US nurse adopts abandoned baby who had no visitors for five months

Liz Smith and her daughter Giselle
Liz Smith and her daughter Giselle Photo credit: Instagram/ Franciscan Children's Hospital

A US nurse says her life has changed after adopting a baby girl who was abandoned and addicted to drugs at birth.

Liz Smith, director of nursing at Franciscan Children's hospital in Massachusetts, had always wanted to be a mother, but couldn't have children of her own.

Smith had pushed the idea of children to the back of her mind, until she met the baby who would become her daughter.

"Who's this beautiful angel?' Smith asked the nurse pushing a stroller.

"This is Giselle," the nurse replied.

"And that was it, literally every day after that I went to see her. I would wait until after work, that was my reward," Smith told Boston Globe.

Smith learnt Giselle was a ward of the state, born premature and with neonatal abstinence syndrome as a result of her birth mother using heroin, cocaine and methadone during pregnancy.

Giselle had been in hospital for five months, and never received a single visitor.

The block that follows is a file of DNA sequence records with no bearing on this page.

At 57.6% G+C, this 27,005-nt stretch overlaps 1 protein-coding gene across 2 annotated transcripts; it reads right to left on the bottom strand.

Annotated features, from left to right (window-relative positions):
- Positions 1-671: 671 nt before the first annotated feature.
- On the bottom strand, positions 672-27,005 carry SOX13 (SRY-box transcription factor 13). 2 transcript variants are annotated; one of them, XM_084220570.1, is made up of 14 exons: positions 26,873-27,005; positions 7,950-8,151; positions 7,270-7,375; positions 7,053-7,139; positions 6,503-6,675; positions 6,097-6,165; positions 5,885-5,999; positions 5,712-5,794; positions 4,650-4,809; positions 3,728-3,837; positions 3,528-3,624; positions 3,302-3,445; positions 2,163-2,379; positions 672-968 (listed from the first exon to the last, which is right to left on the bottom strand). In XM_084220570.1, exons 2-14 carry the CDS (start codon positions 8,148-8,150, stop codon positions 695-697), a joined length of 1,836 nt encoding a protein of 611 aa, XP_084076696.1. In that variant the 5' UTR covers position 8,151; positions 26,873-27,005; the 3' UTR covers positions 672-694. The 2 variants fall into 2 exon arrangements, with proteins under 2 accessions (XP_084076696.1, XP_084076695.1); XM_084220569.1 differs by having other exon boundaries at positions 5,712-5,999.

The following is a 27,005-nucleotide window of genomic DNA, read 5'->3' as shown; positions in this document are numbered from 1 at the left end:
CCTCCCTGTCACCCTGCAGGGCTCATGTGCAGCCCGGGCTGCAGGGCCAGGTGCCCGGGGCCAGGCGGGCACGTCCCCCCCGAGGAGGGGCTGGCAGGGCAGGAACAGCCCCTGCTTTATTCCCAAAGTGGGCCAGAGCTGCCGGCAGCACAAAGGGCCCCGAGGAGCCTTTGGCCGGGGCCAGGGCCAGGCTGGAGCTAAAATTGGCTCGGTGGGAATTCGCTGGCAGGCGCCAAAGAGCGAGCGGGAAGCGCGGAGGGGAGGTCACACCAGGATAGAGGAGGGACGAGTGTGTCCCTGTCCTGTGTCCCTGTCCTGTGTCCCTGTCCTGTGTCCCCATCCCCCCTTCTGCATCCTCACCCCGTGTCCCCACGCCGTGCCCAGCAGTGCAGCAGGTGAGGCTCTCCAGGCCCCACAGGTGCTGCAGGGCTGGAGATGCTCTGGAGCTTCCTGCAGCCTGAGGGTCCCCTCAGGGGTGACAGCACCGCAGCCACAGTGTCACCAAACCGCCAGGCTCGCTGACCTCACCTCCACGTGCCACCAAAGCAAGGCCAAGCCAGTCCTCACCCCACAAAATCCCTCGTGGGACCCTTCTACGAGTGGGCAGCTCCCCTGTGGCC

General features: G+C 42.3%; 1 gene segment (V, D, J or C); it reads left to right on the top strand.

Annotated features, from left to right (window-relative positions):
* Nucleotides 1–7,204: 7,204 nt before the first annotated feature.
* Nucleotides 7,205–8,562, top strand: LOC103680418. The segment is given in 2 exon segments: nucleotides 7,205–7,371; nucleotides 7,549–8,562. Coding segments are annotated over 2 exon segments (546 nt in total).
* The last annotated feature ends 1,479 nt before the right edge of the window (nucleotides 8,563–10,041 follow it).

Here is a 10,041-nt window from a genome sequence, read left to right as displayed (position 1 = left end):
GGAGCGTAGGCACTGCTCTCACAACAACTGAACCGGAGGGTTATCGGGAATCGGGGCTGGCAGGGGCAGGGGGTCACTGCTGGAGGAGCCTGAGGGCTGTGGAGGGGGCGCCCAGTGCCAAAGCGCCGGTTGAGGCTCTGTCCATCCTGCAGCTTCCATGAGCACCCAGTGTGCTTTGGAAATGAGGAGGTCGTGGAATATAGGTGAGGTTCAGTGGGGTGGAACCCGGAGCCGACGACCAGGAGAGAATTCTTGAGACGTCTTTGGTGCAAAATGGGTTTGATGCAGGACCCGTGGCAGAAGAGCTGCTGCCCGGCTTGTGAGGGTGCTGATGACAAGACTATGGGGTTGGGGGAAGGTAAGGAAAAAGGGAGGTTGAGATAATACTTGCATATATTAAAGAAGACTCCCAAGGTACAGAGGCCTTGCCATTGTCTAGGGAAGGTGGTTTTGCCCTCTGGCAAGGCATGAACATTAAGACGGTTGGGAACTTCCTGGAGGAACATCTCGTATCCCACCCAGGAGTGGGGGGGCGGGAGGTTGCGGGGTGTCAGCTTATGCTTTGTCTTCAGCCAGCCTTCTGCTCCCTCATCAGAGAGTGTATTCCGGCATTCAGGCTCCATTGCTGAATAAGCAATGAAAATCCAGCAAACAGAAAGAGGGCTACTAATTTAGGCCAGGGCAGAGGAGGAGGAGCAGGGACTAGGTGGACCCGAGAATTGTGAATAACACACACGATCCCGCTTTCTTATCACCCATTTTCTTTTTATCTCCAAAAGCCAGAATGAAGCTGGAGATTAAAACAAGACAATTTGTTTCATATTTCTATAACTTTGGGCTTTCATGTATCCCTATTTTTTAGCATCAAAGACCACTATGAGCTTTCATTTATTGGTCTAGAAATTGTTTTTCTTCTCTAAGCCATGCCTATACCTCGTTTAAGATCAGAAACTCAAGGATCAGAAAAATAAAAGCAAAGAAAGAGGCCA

Smith fostered her, and cared for her tirelessly as tiny Giselle underwent drug withdrawals. She would vomit frequently, and needed to be fed via a tube, reports Boston Globe.

Giselle's birth parents could still take her, or the state could take her, as due process had to be followed regarding the fostering process.

"I remember thinking 'I could lose her'," Smith said.

"I would talk to [the state agency] about it. And they said, 'We're not going to come and take her in the middle of the night. It'll be a planned event.' Any time we had those conversations, I wanted to get sick."

Finally, parent's rights were terminated and in October 2018, Smith formally adopted Giselle.

The little girl, born underweight and addicted to drugs is now thriving with her new mother. She's eating food, and exceeding her developmental goals.

"I can't wait to wake up in the morning and say good morning to her," said Smith.

"To pick her up from daycare. To have her run to me and ask for food now she's eating. Every milestone is so different. I never imagined I could have a best friend who's two."

Newshub.

 

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